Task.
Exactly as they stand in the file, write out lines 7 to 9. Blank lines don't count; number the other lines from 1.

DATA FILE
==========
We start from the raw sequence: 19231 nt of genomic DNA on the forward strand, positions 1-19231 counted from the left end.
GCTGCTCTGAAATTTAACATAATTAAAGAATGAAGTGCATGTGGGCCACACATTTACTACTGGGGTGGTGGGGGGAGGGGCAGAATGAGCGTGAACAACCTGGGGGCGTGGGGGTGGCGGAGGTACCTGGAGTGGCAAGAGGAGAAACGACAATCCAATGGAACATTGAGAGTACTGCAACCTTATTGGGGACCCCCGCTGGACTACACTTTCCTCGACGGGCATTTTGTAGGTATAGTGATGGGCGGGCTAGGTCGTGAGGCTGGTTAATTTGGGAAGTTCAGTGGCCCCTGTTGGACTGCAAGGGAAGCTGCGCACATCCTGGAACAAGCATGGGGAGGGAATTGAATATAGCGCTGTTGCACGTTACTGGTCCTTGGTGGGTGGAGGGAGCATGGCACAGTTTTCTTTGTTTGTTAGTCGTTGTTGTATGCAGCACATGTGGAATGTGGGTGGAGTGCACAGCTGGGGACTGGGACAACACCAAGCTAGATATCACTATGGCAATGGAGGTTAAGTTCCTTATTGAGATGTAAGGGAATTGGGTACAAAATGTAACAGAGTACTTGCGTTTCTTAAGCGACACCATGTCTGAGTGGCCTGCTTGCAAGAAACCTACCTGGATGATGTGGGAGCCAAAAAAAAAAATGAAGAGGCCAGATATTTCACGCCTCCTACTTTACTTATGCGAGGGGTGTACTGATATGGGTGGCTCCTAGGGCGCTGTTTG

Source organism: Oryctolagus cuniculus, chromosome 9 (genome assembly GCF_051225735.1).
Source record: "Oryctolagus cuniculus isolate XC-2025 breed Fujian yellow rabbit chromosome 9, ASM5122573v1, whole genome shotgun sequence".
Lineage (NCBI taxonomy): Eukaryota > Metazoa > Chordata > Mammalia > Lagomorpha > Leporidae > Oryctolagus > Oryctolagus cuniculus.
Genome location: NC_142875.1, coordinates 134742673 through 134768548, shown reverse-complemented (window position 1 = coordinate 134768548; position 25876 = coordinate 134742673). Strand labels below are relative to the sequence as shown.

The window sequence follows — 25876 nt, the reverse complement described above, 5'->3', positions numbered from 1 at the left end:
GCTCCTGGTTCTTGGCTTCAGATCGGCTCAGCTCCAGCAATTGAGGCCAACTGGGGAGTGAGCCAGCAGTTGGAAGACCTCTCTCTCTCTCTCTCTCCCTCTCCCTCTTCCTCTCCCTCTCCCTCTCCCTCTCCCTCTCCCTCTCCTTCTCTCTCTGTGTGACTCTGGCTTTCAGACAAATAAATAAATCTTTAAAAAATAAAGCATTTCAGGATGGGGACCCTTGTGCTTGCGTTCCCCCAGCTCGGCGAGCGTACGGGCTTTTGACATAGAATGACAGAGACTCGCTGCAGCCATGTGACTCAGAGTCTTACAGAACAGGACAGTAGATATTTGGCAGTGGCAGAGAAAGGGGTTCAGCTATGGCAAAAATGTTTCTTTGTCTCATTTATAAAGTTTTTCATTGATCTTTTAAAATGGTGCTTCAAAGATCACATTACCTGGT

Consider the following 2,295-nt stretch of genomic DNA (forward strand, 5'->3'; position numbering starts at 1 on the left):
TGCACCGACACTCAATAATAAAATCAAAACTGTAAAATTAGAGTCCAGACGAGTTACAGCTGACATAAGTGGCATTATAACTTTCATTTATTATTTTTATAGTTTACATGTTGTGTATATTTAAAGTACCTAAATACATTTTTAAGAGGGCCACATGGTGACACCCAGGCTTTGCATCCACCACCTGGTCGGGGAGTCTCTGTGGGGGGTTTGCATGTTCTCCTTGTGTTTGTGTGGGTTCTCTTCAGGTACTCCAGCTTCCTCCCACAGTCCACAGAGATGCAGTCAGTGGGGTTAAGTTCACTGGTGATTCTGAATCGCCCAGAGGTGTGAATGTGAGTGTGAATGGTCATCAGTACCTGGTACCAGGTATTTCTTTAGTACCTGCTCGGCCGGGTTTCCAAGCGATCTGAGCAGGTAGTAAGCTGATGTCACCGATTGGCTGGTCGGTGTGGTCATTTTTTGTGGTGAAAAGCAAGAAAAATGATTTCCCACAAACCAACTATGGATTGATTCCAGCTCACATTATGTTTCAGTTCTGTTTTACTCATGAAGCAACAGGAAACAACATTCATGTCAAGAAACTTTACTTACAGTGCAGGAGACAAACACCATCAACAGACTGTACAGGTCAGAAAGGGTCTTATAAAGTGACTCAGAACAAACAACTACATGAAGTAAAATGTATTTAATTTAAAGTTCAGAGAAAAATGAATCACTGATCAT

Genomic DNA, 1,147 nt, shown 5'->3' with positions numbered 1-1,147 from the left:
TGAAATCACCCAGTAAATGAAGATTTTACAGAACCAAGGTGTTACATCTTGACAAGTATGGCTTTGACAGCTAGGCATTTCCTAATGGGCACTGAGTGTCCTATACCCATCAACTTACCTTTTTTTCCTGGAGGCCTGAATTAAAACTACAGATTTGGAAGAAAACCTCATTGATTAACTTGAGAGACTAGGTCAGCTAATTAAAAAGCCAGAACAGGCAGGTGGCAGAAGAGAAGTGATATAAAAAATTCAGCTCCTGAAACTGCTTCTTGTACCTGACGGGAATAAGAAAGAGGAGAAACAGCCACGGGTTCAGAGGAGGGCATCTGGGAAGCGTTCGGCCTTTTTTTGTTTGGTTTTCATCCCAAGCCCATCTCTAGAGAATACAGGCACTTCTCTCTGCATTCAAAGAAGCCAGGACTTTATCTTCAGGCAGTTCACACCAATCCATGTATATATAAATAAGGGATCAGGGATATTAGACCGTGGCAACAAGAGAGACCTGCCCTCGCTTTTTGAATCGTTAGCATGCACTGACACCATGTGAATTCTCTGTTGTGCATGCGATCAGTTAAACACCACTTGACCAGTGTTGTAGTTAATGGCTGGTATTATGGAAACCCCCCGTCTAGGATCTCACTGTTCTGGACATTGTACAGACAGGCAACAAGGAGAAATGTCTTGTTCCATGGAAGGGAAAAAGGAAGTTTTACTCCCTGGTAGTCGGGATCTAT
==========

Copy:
The window sequence follows — 25876 nt, the reverse complement described above, 5'->3', positions numbered from 1 at the left end:
GCTCCTGGTTCTTGGCTTCAGATCGGCTCAGCTCCAGCAATTGAGGCCAACTGGGGAGTGAGCCAGCAGTTGGAAGACCTCTCTCTCTCTCTCTCTCCCTCTCCCTCTTCCTCTCCCTCTCCCTCTCCCTCTCCCTCTCCCTCTCCTTCTCTCTCTGTGTGACTCTGGCTTTCAGACAAATAAATAAATCTTTAAAAAATAAAGCATTTCAGGATGGGGACCCTTGTGCTTGCGTTCCCCCAGCTCGGCGAGCGTACGGGCTTTTGACATAGAATGACAGAGACTCGCTGCAGCCATGTGACTCAGAGTCTTACAGAACAGGACAGTAGATATTTGGCAGTGGCAGAGAAAGGGGTTCAGCTATGGCAAAAATGTTTCTTTGTCTCATTTATAAAGTTTTTCATTGATCTTTTAAAATGGTGCTTCAAAGATCACATTACCTGGT

Consider the following 2,295-nt stretch of genomic DNA (forward strand, 5'->3'; position numbering starts at 1 on the left):